Multiple IPs was one solution, but the other was much simpler.
The real address of the computer was its MAC, the prefix simply said how to get there. In the event of a failover, the client's computer would be notified the old prefix was now transitory and a new prefix was to be used for new connections.
At the last common router, the router would simply swap the transitory prefix for the new prefix. The packet would then go by the new path.
The server would multi-home for all prefixes it was assigned.
At both ends, the stack would handle all the detail, the applications never needed to know a thing. That's why nobody cared much about remembering IP addresses, because those weren't important except to the stack. You remembered the name and the address took care of itself.
One of the benefits was that this worked when switching ISPs. If you changed your provider, you could do so with no loss of connections and no loss of packets.
But the same was true of clients, as well. You could start a telnet session at home, move to a cyber cafe and finish up in a pub, all without breaking the connection, even if all three locations had different ISPs.
This would be great for students or staff at a university. And for the university. You don't need the network to be flat, you can remain on your Internet video session as your laptop leaps from access point to access point.
Windows has had IPv6 stacks since Windows 95 and Microsoft even started supplying them as of 98.
IPSec is perfectly usable.
Telebit demonstrated transparent routing (ie: total invisibility of internal networks without loss of connectivity) in 1996.
IPv6 has a vastly simpler header, which means a vastly simpler stack. This means fewer defects, greater robustness and easier testing. It also means a much smaller stack, lower latency and fewer corner cases.
IPv6 is secure by design. IPv4 isn't secure and there is nothing you can design to make it so.
IPv6 would help both enormously. Lower latency on routing means faster responses.
IP Mobility means users can move between ISPs without posts breaking, losing responses to queries, losing hangout or other chat service connections, or having to continually re-authenticate.
Autoconfiguration means both can add servers just by switching the new machines on.
Because IPv4 has no native security, it's vulnerable to a much wider range of attacks and there's nothing the vendors can do about them.
Each level is given the parent's prefix plus one or two bytes. Yes, you can announce that and it is easily summarized.
Anycast tells you what services are on what IP. There are other service discovery protocols, but anycast was designed specifically for IPv6 bootstrapping. It's very simple. Multicast out a request for who runs a service, the machine with the service unicasts back that it does.
Dynamic DNS lets you tell the DNS server who lives at what IP.
IPv6 used to have other features - being able to move from one network to another without dropping a connection (and sometimes without dropping a packet), for example. Extended headers were actually used to add features to the protocol on-the-fly. Packet fragmentation was eliminated by having per-connection MTUs. All routing was hierarchical, requiring routers to examine at most three bytes. Encryption was mandated, ad-hoc unless otherwise specified. Between the ISPs, the NAT-is-all-you-need lobbyists and the NSA, most of the neat stuff got ripped out.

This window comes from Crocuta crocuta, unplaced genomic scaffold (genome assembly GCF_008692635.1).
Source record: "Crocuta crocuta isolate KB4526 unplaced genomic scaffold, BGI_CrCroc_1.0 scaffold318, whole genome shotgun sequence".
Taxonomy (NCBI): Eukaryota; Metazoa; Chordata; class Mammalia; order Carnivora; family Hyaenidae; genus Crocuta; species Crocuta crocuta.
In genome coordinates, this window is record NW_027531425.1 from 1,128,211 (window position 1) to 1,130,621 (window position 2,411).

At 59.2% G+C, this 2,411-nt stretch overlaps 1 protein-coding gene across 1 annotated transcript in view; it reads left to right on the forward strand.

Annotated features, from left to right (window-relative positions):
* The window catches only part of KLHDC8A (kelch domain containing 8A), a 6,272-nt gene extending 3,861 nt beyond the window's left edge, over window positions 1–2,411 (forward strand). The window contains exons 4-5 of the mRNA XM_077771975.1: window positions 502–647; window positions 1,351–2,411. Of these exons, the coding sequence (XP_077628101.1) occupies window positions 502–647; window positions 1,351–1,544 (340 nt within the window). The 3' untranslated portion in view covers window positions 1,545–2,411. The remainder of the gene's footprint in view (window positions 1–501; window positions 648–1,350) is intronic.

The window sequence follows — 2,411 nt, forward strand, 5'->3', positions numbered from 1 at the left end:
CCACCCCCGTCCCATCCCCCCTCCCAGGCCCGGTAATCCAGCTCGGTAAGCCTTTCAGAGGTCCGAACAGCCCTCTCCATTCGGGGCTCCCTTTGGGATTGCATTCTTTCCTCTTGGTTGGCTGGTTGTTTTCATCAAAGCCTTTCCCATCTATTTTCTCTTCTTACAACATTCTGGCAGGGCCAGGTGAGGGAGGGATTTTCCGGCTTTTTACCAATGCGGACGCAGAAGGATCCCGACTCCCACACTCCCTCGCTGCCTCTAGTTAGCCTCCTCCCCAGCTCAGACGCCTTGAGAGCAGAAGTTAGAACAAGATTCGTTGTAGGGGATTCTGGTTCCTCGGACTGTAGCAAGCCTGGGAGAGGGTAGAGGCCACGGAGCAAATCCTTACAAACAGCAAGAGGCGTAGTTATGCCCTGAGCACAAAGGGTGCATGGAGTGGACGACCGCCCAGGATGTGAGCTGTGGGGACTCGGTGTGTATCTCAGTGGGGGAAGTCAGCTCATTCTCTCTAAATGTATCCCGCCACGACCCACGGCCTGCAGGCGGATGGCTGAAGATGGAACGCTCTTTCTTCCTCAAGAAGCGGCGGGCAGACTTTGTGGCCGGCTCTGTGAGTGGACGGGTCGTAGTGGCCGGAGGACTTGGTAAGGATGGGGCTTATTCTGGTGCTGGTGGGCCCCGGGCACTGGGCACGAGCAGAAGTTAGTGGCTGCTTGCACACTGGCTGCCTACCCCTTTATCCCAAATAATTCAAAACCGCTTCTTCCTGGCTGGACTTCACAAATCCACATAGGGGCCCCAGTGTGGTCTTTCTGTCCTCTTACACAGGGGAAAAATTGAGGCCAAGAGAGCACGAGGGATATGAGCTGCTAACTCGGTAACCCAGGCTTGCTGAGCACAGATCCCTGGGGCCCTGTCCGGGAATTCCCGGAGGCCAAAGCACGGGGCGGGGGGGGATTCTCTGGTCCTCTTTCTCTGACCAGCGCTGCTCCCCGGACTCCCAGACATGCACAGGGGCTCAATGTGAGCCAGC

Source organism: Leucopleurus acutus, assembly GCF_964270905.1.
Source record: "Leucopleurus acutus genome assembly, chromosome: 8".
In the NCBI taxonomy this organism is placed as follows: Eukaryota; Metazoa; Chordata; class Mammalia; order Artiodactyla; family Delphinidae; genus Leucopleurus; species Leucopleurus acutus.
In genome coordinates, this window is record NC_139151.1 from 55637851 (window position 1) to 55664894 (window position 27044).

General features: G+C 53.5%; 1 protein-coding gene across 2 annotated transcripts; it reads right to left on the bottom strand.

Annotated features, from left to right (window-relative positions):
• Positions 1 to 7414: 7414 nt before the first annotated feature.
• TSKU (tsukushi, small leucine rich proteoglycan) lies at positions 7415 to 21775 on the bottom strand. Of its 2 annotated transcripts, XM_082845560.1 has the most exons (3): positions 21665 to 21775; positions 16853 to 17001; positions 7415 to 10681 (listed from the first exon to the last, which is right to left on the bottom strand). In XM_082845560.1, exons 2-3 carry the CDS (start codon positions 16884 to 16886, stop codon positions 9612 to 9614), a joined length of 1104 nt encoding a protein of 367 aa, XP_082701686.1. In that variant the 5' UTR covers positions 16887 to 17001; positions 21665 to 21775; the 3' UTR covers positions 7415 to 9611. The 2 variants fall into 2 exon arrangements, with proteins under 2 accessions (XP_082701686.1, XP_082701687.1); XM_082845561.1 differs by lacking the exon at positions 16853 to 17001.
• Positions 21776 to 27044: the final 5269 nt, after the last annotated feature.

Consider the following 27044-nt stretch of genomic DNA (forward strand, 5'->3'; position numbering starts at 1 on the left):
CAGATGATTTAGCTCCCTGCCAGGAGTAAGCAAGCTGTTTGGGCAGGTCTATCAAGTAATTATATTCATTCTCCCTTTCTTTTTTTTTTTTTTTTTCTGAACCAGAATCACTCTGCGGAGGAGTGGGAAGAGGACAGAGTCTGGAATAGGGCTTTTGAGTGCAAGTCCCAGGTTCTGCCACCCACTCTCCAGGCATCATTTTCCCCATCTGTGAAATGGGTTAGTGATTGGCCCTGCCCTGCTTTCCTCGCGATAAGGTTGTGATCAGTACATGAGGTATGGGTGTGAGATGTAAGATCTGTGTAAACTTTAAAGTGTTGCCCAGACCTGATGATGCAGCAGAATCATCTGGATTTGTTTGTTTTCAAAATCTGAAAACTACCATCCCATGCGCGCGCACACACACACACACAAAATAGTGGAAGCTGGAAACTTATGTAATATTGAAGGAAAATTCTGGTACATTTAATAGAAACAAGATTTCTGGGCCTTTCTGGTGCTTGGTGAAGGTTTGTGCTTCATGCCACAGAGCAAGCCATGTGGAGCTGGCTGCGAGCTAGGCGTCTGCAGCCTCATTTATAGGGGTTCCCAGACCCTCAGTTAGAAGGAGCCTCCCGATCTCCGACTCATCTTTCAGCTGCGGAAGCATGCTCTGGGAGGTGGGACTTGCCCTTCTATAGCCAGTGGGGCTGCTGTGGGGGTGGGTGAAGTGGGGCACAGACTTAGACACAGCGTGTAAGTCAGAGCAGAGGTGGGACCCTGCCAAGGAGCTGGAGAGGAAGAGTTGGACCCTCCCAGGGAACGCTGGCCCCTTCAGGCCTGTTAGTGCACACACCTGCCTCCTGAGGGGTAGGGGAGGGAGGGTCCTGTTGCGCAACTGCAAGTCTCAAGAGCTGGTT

IPv6 still does far, far more than just add addresses and simplify routing (reducing latency and reducing the memory requirements of routers), but it has been watered down repeatedly by people with an active interest in everyone else being able to do less than them.
I say roll back the protocol definition to where the neat stuff existed and let the security agencies stew.
These are well-established, well-tested, well-designed protocols with no suspect commercial interests involved. QUIC solves nothing that hasn't already been solved.
If pseudo-open proprietary standards are de-rigour, then adopt the Scheduled Transfer Protocol and Delay Tolerant Protocol. Hell, bring back TUBA, SKIP and any other obscure protocol nobody is likely to use. It's not like anyone cares any more.
He claimed he could hack the plane. This was bad and the FBI had every right to determine his motives, his actual capabilities and his actions.
The FBI fraudulently claimed they had evidence a crime had already taken place. We know it's fraudulent because if they did have evidence, the guy would be being questioned whilst swinging upside down over a snake pit. Hey, the CIA and Chicago have Black Sites, the FBI is unlikely to want to miss out. Anyways, they took his laptop, not him, which means they lied and attempted to pervert the course of justice. That's bad, unprofessional and far, far more dangerous. The researcher could have killed himself and everyone else on his plane. The FBI, by using corrupt practices, endanger every aircraft.
Did the FBI have the evidence that he had actually hacked a previous leg of the flight, or did they not?
If they did not, if they knowingly programmed a suspect with false information, they are guilty of attempted witness tampering through false memory syndrome. Lots of work on this, you can program anyone to believe they've done anything even if the evidence is right in front of them that nothing was done at all. Strong minds make no difference, in fact they're apparently easier to break.